Cleaning the Bottling: Bottling day starts with cleaning and sanitizing the bottles. Every bottle must be cleaned, scrubbed, and sanitized inside and out. If anything is left in the bottles, this will spoil the beer contained in the bottle. The bottle caps must also be sanitized at this time.
Final Specific Gravity: Bottling day is an exciting day. It is at this time when the final specific gravity is read and the ale’s overall alcohol content is determined. The final gravity for the Belgian tripel read as 1.02, thus yielding an alcohol by volume of 9.21%.
Racking the Beer: The secondary fermenter has sediment that should not be siphoned into the bottles. In order to limit the amount of trub getting into the final bottles it is necessary to rack the ale one last time.
Priming Sugar: In order for the ale to properly carbonate, a small amount of sugar must be added to the beer. This recipe calls for 1/3 cup of cane sugar and 1/3 cup of Belgian Rock Candi sugar. A small amount of ale is extracted during the final racking into a small sauce pan and heated to dissolve this additional sugar. Once the sugar is dissolved, this must be cooled and added back to the beer. Another vigorous stir of the bottle ensures the priming sugar is properly mixed into the beer.
Bottling: The beer is siphoned in to each bottle using a sanitized siphon hose with bottling attachment. The bottling attachment has a spring activated valve that only fills the bottle when the tool is pressed to the bottom of the bottle. This causes each bottle to fill from the bottom thus eliminating foam and allowing for better control filling the bottles.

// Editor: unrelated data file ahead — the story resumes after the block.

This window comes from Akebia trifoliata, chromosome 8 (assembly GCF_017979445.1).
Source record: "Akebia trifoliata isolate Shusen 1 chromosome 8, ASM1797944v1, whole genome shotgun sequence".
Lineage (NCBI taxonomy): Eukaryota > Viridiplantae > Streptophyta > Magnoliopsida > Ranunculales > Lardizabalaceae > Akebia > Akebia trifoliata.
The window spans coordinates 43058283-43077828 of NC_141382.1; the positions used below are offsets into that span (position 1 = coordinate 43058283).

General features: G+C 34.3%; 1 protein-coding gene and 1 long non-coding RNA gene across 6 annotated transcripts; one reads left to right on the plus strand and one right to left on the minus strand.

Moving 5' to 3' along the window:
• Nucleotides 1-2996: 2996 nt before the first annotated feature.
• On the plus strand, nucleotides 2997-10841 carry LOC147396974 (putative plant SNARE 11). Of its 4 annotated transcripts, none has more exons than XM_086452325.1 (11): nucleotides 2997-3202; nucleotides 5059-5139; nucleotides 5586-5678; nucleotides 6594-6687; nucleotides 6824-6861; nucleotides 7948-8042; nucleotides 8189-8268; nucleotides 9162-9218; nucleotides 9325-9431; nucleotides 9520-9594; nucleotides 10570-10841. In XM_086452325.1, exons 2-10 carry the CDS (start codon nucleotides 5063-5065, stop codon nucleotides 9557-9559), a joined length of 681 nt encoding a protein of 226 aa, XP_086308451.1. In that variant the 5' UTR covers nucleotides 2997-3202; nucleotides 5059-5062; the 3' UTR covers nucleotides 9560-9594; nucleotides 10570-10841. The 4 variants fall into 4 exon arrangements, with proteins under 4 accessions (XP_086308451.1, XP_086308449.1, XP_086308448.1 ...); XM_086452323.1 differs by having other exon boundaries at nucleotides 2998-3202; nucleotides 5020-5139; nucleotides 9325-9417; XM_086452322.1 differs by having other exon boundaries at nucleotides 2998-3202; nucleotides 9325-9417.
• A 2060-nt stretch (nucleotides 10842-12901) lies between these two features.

Different bottle different flavor: It should also be noted that Westmalle is normally served in 330ml (just under 12 ounces) bottles. The Westmalle Abbey indicated that the tripel is also available in 750ml bottles (just over 25 ounces). They note that “It is remarkable that the beer matures differently in these larger bottles. The fruity aroma is somewhat softer and riper, and the beer gets a light touch of vanilla.” With this in mind, I decided to bottle my tripel in both 12oz and 750ml bottles.
Labeling and dressing the bottles: A Belgian Tripel deserves to be dressed up and labelled accordingly. The label is designed to pay homage to Belgian royalty. Each bottle is topped with gold foil with the Carey Crest adorns the top. The label has a gold and black tartan as the background border. The Carey Crest can be found in two different spots on the label. The dates of brewing and bottling are also indicated along with the percent alcohol an bittering units.
Aging: A Belgian requires a lot of patience. Once the ale is bottled, it has not finished fermenting. The fermentation process will carbonate the ale, add a small additional amount of alcohol, and change the flavor. This ale is meant to age in a cellar for at least 6 months before it may be enjoyed. The aging process will bring out the full body of the spice flavor produced by the yeast. The longer this ages, the better it will be.
Final Thoughts: I did not brew this ale because I wanted something to drink immediately. It took a few months to decide what beer to brew. As a result, this recipe quickly stood out. First because of the technical complexity of the process and the flavors. Second because this ale is designed for long term aging. Unlike most beers, I hope to enjoy this specific brewing project for years to come.